September 27th, 2002, 03:54 PM
Here is a link to an interesting article. The Recording Industry has decided since they can't stop file sharing legally, they will take matters into there own hands.
The part that seems wrong to me is "interdiction". I want to know exactly what "interdiction" is, and why they have the right to do it. By using "interdiction" the RIAA and Media Defender are saying that it is OK for them to break the law because it is for a good reason. That kind of attitude of taking the law into your own hands is commonly looked down upon by us here at Anti-Online. What Media Defender does is exactly the same as the people that crack web sites to post political messages, and the people that DOS sites that break the law. They are using the law as an excuse to break the law. Now my question is how come Media Defender can get away with these type of actions, while the rest of the world can't? I think that these actions are commonly looked over simply because it is a corporation that backs them. If this was a single individual, chances are he would have already been to court, and given punishment.
Record labels have also turned to Los Angeles technology firm MediaDefender Inc., which floods peer-to-peer services with decoy songs in an attempt to crowd out copyrighted material.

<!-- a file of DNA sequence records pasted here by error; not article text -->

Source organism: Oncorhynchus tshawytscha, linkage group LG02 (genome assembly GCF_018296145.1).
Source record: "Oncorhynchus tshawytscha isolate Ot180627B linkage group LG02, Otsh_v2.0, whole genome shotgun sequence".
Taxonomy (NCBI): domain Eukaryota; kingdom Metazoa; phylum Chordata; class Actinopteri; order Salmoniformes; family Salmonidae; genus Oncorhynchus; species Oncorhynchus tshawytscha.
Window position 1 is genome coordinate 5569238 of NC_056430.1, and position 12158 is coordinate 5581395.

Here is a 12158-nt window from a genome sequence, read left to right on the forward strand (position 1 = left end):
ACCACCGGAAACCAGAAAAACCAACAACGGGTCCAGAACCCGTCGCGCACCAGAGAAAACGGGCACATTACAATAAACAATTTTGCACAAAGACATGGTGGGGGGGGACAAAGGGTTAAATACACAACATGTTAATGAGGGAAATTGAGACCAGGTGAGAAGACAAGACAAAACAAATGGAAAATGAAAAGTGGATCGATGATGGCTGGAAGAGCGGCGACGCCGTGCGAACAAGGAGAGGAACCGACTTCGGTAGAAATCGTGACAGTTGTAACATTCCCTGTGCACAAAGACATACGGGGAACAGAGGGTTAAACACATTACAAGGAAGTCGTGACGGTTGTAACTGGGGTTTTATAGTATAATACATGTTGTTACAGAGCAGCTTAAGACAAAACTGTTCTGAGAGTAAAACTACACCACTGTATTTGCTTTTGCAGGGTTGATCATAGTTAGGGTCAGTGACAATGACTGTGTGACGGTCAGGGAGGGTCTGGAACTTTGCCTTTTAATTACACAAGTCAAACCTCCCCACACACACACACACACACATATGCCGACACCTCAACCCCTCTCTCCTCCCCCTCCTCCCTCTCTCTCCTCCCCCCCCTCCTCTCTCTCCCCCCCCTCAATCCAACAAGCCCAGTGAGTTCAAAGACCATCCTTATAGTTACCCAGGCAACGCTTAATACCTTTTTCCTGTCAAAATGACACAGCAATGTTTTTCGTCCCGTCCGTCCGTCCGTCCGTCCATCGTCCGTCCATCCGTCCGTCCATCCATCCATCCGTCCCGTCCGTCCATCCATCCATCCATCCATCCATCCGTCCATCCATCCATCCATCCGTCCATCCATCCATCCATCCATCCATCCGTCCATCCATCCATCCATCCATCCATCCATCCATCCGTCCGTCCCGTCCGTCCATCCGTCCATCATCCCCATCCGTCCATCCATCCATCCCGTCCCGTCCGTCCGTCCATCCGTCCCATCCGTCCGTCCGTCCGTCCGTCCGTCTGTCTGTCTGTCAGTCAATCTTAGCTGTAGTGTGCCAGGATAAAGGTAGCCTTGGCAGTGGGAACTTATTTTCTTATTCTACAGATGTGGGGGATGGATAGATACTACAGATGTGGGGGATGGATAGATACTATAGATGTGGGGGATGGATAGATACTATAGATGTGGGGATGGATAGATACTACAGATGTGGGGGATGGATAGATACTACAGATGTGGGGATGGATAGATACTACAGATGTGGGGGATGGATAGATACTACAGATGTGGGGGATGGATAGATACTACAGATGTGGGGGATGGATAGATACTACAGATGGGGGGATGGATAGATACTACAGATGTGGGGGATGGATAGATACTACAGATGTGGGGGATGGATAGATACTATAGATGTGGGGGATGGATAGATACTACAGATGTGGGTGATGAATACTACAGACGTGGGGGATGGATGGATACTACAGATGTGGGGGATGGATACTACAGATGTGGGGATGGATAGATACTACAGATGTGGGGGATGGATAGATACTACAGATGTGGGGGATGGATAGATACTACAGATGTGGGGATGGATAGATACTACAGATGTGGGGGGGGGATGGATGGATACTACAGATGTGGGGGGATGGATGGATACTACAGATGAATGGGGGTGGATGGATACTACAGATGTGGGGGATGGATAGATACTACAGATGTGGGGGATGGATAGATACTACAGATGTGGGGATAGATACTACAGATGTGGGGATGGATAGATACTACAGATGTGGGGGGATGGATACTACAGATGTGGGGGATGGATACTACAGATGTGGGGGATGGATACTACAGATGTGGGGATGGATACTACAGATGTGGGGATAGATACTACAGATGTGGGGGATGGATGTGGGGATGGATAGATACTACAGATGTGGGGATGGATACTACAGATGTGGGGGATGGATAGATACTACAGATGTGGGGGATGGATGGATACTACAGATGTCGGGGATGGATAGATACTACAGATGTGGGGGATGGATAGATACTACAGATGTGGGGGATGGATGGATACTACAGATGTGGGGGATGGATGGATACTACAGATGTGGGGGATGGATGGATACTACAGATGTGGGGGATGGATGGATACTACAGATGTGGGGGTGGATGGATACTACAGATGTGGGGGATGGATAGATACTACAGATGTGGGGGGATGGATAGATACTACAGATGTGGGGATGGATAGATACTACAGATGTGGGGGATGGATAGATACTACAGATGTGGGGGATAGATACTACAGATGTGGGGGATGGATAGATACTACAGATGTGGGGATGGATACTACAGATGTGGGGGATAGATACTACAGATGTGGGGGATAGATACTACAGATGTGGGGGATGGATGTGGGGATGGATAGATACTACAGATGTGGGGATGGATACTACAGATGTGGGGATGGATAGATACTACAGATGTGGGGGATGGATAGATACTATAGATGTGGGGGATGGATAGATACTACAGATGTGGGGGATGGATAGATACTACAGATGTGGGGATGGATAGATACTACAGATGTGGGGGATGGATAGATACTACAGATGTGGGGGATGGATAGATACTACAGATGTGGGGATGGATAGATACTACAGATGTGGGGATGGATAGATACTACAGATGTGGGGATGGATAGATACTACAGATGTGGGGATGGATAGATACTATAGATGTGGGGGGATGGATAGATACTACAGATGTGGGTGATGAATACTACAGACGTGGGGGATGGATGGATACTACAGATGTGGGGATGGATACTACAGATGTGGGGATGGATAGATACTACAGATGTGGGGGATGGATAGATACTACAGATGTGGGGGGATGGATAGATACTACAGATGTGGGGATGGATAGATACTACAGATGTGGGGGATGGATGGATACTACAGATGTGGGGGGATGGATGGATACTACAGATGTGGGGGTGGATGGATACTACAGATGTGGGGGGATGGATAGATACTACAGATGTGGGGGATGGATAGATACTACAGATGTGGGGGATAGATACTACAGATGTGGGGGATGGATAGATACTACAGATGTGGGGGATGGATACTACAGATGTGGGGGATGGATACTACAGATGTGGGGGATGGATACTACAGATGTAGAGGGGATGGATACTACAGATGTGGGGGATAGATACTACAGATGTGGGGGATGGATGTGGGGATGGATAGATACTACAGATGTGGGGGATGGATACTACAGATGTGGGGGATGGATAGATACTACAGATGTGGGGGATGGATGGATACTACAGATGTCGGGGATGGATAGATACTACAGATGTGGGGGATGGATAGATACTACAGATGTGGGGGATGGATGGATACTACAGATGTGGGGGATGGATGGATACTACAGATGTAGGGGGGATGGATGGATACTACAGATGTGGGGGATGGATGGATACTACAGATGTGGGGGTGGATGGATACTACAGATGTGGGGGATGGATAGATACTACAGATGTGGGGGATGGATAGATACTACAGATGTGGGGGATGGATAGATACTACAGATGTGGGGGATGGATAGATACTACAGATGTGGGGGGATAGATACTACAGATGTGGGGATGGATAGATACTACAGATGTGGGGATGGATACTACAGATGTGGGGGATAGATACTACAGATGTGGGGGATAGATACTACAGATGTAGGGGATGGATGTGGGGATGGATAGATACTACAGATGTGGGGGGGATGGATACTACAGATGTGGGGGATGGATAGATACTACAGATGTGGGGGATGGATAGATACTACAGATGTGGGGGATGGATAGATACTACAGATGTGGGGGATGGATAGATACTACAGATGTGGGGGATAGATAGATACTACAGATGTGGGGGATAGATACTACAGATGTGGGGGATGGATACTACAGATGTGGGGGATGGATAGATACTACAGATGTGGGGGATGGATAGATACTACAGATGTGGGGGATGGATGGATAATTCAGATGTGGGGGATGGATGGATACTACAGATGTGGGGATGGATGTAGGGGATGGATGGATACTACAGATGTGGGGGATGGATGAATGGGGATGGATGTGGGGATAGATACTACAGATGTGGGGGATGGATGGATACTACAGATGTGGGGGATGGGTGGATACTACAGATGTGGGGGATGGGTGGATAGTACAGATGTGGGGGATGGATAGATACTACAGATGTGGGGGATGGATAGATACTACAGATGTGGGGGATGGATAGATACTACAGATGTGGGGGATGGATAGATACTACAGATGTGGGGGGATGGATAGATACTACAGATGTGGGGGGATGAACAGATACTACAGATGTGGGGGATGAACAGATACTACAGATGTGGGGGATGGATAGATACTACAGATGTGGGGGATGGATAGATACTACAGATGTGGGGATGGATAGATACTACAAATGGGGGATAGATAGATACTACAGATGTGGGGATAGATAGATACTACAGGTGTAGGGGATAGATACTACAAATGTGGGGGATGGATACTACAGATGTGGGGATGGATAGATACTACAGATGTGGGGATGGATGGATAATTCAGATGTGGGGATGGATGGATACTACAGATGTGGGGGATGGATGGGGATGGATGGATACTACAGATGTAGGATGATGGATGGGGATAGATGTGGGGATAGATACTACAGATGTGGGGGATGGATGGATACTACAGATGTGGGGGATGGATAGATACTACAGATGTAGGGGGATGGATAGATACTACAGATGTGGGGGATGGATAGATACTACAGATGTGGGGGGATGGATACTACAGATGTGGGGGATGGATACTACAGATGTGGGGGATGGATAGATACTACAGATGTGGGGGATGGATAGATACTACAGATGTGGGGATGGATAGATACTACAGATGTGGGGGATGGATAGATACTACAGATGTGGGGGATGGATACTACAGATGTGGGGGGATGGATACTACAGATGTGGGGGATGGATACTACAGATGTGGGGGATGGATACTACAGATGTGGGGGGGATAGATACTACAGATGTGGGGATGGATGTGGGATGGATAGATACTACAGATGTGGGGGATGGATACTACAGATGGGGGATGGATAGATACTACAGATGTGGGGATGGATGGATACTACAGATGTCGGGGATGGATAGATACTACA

MediaDefender president Randy Saaf said the company can also block downloads through a technique called "interdiction," which closes off a user's hard drive to others on the network.
The industry has used the decoy service heavily, to the point where nine out of ten versions on a peer-to-peer network may be empty shells, he said. Interdiction has been less popular, he said, as it may run afoul of anti-hacking laws.
I urge all that feel that Media Defender's actions are unacceptable to voice your opinion.
An Ounce of Prevention is Worth a Pound of Cure...
September 27th, 2002, 06:05 PM
Yeah, it doesn't make sense for them to be able to do this legally. Now of course you'll have the creators of the p2p software most likely making this harder for them to do, but it will just promote the 'war' between the record industry and consumers.
Ultimately, I have faith that amongst the consumers, there are many more innovative people than there are working for the record companies. Therefore I believe that the record companies are and always will be fighting a losing battle.